So the car radio industry has learned in the value of standardization.  Or so it appears at first blush.  When you go to plug that radio in, you’ll soon enough learn the harsh reality that the wiring harnesses are different from vehicle to vehicle.  This is just unacceptable these days.  All radios have the same connections – speakers, antenna, power, possibly some steering wheel controls – and the interface for all of these should be universal.  But this is where Cruthfield shines.  They offer (free of charge) connector units with clear instructions that make it easy to connect the right wires to the right places.

The second learning: Customer service pays.  I knew enough about wiring up a car radio to know that I couldn’t just buy the radio from Amazon and save ~$50.  I knew that by paying that extra amount I would have access to Crutchfield’s customer service.  Throughout the install I had to contact customer service 3 times: once because I ordered the wrong part (replacement shipped free of charge); once because of difficulty with the steering wheel controls (replacement part shipped free of charge); and another call to the steering wheel interface company to validate my thinking and wiring (thinking was spot on, wiring unfortunately, not).  There is still an absolute value to these services – there are times when I know what I’m doing and I only want to pay the cheapest price and there are times when I don’t when I am willing to pay for some additional services.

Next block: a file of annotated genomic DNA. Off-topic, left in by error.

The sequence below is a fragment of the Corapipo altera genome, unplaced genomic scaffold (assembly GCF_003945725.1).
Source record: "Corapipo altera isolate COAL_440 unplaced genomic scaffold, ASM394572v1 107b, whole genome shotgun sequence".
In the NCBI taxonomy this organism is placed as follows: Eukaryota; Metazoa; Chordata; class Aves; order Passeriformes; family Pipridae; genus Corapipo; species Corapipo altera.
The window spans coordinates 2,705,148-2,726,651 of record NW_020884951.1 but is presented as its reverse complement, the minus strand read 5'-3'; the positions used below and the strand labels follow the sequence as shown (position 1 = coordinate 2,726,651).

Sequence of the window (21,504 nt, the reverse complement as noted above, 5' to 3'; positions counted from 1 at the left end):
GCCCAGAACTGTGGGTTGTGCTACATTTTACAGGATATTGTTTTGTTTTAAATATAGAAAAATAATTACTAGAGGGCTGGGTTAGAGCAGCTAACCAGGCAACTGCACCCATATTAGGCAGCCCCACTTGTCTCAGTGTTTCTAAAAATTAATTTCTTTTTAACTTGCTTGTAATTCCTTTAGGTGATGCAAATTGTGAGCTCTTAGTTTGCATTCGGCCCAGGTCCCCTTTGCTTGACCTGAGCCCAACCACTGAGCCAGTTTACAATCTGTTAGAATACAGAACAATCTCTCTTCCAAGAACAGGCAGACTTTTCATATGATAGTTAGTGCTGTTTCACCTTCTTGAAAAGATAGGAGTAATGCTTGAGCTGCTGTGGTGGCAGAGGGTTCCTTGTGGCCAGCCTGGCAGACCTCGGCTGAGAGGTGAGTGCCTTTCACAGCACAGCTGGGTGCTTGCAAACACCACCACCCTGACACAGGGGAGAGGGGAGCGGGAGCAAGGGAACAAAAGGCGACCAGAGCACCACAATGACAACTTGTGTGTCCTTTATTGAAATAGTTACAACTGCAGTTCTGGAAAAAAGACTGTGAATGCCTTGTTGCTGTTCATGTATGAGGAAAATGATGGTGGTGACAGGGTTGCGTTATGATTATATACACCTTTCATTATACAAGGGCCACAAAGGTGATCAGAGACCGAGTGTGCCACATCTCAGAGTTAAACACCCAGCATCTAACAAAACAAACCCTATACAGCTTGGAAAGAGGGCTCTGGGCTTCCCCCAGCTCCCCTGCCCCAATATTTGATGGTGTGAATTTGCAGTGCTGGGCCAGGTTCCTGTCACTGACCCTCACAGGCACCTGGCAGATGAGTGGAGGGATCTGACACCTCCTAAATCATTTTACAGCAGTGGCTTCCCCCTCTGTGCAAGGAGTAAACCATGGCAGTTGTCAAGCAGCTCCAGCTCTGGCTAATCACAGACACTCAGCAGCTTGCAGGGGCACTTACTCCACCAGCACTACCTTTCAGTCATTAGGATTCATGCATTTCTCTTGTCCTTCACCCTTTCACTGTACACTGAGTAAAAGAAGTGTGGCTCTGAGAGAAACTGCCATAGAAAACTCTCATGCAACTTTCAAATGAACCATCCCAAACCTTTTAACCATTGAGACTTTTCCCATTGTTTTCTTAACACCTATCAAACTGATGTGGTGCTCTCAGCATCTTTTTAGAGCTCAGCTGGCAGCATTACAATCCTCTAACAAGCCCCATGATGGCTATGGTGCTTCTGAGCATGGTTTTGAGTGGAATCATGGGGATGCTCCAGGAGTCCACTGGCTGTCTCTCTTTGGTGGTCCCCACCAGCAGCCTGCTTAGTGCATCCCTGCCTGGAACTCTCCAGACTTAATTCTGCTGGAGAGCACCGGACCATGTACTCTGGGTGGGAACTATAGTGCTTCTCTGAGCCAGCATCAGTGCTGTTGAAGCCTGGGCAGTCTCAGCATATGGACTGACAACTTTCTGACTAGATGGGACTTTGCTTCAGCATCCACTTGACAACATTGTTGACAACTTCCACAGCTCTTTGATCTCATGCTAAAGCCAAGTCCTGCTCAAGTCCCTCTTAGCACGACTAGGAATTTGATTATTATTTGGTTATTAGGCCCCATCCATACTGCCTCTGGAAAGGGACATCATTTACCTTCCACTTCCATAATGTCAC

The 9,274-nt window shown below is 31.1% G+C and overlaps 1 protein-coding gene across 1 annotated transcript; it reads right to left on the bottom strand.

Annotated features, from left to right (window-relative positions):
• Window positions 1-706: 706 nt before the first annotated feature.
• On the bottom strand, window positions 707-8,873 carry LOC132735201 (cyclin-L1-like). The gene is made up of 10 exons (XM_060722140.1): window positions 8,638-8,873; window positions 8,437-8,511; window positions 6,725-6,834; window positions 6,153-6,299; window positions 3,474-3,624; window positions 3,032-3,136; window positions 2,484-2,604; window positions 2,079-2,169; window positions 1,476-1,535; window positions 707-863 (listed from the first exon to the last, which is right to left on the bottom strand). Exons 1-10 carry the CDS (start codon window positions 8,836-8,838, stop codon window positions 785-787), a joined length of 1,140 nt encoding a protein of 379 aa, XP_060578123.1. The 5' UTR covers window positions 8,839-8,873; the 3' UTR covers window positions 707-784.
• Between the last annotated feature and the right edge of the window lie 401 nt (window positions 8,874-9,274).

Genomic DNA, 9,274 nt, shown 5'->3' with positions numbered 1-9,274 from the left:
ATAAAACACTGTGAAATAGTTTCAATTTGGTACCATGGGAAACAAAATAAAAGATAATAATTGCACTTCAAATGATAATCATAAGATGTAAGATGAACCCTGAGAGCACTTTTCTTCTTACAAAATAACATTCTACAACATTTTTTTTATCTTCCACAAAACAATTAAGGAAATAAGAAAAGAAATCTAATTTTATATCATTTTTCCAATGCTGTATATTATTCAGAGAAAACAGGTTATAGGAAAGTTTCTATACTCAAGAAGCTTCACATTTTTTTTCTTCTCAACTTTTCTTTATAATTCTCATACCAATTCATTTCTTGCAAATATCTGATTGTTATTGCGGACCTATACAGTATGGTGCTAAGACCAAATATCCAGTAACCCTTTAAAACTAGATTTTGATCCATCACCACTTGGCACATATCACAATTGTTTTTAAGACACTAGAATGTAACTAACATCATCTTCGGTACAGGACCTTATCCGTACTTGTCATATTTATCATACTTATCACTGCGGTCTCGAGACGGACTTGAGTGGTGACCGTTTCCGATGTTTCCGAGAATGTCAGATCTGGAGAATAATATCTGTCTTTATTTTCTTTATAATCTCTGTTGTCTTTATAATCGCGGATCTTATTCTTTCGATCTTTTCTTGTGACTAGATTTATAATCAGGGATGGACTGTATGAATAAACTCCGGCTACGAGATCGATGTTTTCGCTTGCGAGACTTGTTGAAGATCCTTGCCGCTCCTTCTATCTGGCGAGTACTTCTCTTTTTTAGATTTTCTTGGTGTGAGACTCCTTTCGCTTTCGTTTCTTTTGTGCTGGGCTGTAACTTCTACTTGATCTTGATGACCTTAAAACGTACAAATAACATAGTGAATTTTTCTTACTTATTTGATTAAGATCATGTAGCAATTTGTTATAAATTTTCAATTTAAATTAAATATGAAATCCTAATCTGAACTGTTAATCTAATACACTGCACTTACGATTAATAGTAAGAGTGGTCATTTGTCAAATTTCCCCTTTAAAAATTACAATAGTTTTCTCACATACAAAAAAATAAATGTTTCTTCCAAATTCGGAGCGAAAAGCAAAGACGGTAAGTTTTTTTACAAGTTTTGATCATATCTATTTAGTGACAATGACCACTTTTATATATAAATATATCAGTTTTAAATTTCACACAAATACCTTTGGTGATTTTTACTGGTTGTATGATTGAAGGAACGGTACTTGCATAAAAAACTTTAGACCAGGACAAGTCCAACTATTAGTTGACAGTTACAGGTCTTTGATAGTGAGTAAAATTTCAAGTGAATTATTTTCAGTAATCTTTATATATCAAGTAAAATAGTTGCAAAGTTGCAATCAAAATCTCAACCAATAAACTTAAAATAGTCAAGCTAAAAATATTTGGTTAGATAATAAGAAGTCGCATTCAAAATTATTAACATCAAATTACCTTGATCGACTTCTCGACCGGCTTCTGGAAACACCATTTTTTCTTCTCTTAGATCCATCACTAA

Companies today need to understand who they want to be: The low-cost, no service provider or the full-service, higher-price provider.  Falling somewhere in between is following a path to failure.  Pricing information is too readily available to consumers and if you charge more without providing additional service, you will be ratted out.

With the unit fully installed and working, the third lesson is bad user interface makes for a bad experience.  While I like the features that the new radio provides (bluetooth, navigation, ipod integration, etc.,) the interface is really clunky.  The screen is not pleasant to look at, the buttons are not in consistent places, and key functions are not readily available in the default screens.  Too many gadgets today are plagued by horrible interfaces.  With a consolidation in capabilities, the best way to make your product stand out is through an excellent interface (hello.. Heard of  Apple?)